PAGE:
Saturday Night Fever the Musical pulls out all the stops, delivering a show that has it all – dancing, singing, visuals and humor, while distributing a plethora of 1970's nostalgia. Songs you may have long forgotten will be stuck in your head days afterward – in a good way. Running at Drury Lane Theatre through March 19th (now extended through April 9th), this is a production that is sure to bring the boogie out in each of us no matter how buried inside it may be.

Recommended.

For tickets and/or more show information, click here

 

Published in Theatre in Review

One thing for sure - there is no shortage of shows to see in Las Vegas. Home to some of the most dazzling production shows, Broadway-esque musicals and magic acts, The Strip is sure to entertain, finding something for just about anyone, including music lovers of all varieties. As the other shows go, when it comes to live music, choices also span widely from resident acts such as Donny and Marie to Celine Dion, and though fantastic shows in their own right I’d be more than hard pressed to find a more action-packed show than The Australian Bee Gees performed at Excalibur Hotel and Casino. 

 

One of the most outstanding tribute shows ever assembled, this outfit does the Bee Gees right. In fact, Barry Gibbs’ own mother quoted her son as saying the AGB is the best in the world at what they do. And who can really argue with that? After watching their show I sure can’t.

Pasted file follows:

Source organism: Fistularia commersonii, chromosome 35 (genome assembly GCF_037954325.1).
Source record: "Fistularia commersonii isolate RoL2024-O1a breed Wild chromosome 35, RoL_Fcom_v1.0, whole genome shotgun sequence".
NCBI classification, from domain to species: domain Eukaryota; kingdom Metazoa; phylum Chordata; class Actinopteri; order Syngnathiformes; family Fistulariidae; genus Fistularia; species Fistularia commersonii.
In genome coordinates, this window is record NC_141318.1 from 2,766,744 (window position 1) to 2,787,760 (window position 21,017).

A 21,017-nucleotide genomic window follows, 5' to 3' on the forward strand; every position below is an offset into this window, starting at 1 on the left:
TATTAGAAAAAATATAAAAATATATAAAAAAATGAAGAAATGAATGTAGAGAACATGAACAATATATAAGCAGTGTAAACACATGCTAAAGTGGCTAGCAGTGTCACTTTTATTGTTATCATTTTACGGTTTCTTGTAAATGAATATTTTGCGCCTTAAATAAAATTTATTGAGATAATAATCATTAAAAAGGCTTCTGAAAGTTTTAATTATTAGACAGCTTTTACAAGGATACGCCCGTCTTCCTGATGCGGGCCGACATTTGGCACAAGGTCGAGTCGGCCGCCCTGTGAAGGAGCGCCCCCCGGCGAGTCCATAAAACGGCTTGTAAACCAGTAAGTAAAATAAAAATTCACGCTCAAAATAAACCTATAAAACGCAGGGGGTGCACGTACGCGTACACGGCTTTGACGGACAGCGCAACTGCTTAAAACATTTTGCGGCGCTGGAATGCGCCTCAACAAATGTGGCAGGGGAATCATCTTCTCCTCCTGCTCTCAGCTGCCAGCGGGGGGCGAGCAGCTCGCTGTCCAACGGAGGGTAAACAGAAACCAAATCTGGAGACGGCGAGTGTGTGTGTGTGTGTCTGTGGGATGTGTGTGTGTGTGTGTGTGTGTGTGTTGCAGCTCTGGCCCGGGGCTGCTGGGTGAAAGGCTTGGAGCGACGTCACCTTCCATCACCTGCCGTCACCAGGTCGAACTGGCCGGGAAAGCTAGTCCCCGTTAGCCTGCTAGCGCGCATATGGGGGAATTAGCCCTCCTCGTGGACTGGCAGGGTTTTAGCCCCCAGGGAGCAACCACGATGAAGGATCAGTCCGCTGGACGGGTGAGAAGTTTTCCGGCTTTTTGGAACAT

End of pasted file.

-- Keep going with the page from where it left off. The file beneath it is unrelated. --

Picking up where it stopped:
Set in an intimate theatre that probably holds less than three hundred people, fans are able to get an up close and personal experience to the music of the Brothers Gibb. Barry, Maurice and Robin Gibb are wonderfully played by Matt Baldoni, Wayne Hosking, and David Scott who perpetuate the famous band’s legacy with an enormous amount of respect, talent and excitement. This engaging, hit-filled show is broken down into different periods taking on the earlier triumphs of the Bee Gees before heading to their later, and probably most influential, years when Saturday Night Live was all the rage. With a comprehensive catalog of material hitting on love ballads like “How Deep is Your Love” and “Too Much Heaven” that are nearly guaranteed to bring out the romance in everyone, the set also lets the crowd get their boogie on with popular disco faves “Stayin’ Alive”, “Tragedy”, “Jive Talkin’”, and “You Should Be Dancing”, even transforming part of the venue into a dance club for the last handful of numbers.